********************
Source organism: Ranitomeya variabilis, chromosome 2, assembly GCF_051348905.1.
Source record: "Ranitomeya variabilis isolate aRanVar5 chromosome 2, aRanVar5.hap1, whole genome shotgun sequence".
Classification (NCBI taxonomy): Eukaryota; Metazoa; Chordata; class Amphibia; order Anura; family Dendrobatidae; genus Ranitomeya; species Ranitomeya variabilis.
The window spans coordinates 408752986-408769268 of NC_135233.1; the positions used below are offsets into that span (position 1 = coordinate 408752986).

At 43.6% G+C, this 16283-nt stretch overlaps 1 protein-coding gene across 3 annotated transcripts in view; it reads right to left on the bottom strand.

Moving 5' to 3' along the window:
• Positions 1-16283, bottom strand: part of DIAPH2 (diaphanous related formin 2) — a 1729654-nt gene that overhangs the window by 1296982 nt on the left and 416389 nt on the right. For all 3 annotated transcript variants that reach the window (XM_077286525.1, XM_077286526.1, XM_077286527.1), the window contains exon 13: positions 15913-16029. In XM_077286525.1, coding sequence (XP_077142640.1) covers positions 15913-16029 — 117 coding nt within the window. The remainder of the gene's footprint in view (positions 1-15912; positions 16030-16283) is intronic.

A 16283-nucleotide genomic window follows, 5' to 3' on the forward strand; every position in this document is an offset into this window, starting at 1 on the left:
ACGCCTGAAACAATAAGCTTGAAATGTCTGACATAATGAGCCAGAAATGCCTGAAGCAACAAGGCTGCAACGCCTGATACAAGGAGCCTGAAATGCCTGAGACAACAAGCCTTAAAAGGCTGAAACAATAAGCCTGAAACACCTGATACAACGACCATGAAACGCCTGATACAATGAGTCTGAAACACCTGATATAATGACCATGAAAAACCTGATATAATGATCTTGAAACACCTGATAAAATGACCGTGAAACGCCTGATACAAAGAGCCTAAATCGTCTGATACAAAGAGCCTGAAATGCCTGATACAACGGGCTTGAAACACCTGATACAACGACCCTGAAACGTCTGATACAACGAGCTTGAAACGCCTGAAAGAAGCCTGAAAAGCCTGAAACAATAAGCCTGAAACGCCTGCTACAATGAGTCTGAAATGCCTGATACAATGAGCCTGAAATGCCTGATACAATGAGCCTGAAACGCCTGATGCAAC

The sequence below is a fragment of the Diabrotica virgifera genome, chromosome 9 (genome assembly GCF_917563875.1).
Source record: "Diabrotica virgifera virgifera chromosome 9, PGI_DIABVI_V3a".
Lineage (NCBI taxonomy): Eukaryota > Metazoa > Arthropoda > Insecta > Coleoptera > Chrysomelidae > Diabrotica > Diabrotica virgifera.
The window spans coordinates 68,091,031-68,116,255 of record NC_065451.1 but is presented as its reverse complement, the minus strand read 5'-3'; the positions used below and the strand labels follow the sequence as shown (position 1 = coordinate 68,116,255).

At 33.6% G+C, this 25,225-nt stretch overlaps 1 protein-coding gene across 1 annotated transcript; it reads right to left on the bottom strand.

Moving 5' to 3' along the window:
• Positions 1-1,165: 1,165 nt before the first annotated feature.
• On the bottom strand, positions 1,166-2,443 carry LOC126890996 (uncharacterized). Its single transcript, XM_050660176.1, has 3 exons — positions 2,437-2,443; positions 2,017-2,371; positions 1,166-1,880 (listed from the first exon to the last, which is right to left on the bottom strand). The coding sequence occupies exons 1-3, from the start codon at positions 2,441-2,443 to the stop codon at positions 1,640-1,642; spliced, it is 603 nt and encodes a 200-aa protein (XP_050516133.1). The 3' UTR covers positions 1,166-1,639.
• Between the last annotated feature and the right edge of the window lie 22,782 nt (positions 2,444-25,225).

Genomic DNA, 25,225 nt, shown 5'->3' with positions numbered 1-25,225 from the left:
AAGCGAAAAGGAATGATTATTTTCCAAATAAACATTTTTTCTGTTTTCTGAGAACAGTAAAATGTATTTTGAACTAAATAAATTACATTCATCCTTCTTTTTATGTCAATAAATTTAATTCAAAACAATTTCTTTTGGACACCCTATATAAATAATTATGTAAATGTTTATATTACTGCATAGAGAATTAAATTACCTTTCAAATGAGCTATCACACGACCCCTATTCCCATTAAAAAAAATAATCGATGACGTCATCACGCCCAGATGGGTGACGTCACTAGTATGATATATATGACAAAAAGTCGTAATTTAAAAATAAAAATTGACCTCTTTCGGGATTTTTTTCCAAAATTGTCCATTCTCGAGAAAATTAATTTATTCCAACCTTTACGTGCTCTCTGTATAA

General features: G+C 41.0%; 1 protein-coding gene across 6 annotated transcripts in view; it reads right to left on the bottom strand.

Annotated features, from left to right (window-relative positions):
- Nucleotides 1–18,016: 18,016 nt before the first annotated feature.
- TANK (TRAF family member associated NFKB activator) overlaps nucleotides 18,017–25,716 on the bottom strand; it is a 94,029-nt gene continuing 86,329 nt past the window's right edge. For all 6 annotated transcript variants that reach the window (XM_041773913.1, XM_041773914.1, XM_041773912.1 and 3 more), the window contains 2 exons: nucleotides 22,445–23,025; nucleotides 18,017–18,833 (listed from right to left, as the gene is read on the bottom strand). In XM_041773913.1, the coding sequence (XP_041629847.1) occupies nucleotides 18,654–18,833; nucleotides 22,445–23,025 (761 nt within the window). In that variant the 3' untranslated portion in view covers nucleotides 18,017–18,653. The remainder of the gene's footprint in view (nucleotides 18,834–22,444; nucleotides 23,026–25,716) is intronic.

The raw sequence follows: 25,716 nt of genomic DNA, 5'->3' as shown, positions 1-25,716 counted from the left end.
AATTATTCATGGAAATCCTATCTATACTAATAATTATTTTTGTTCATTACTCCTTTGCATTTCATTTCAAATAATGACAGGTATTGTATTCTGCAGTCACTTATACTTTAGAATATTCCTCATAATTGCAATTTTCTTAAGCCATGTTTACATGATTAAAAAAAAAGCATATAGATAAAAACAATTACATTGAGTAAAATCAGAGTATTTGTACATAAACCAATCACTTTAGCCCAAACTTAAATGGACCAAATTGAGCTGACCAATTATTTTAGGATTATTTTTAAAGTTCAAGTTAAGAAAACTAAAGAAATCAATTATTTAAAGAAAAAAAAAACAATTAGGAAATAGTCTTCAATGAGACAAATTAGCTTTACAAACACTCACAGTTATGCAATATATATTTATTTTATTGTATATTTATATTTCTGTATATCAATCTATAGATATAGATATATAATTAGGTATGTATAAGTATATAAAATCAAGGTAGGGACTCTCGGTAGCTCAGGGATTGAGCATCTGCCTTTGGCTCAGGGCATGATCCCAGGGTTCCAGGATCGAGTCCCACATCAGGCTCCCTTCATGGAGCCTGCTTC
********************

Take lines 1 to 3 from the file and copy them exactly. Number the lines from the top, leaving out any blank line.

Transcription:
Source organism: Ranitomeya variabilis, chromosome 2, assembly GCF_051348905.1.
Source record: "Ranitomeya variabilis isolate aRanVar5 chromosome 2, aRanVar5.hap1, whole genome shotgun sequence".
Classification (NCBI taxonomy): Eukaryota; Metazoa; Chordata; class Amphibia; order Anura; family Dendrobatidae; genus Ranitomeya; species Ranitomeya variabilis.